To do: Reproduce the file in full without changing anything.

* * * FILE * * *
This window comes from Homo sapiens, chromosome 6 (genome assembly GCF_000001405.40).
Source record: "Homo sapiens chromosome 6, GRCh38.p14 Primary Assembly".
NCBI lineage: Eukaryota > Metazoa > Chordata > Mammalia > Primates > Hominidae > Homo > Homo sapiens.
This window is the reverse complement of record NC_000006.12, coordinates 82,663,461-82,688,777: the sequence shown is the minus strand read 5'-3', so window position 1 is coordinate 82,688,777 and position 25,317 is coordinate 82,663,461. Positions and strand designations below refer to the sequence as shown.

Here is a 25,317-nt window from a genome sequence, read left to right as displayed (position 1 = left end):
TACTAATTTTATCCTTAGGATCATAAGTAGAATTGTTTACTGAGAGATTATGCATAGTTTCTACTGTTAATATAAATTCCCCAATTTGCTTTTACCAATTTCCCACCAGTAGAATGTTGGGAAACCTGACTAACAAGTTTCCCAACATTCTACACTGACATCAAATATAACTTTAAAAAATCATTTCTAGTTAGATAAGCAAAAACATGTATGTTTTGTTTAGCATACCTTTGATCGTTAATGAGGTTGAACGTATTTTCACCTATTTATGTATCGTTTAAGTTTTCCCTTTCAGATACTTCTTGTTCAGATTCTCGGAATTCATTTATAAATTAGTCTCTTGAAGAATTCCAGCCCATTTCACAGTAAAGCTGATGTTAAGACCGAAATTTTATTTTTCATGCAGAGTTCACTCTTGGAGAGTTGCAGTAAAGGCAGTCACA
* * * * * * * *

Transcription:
This window comes from Homo sapiens, chromosome 6 (genome assembly GCF_000001405.40).
Source record: "Homo sapiens chromosome 6, GRCh38.p14 Primary Assembly".
NCBI lineage: Eukaryota > Metazoa > Chordata > Mammalia > Primates > Hominidae > Homo > Homo sapiens.
This window is the reverse complement of record NC_000006.12, coordinates 82,663,461-82,688,777: the sequence shown is the minus strand read 5'-3', so window position 1 is coordinate 82,688,777 and position 25,317 is coordinate 82,663,461. Positions and strand designations below refer to the sequence as shown.

Here is a 25,317-nt window from a genome sequence, read left to right as displayed (position 1 = left end):
TACTAATTTTATCCTTAGGATCATAAGTAGAATTGTTTACTGAGAGATTATGCATAGTTTCTACTGTTAATATAAATTCCCCAATTTGCTTTTACCAATTTCCCACCAGTAGAATGTTGGGAAACCTGACTAACAAGTTTCCCAACATTCTACACTGACATCAAATATAACTTTAAAAAATCATTTCTAGTTAGATAAGCAAAAACATGTATGTTTTGTTTAGCATACCTTTGATCGTTAATGAGGTTGAACGTATTTTCACCTATTTATGTATCGTTTAAGTTTTCCCTTTCAGATACTTCTTGTTCAGATTCTCGGAATTCATTTATAAATTAGTCTCTTGAAGAATTCCAGCCCATTTCACAGTAAAGCTGATGTTAAGACCGAAATTTTATTTTTCATGCAGAGTTCACTCTTGGAGAGTTGCAGTAAAGGCAGTCACA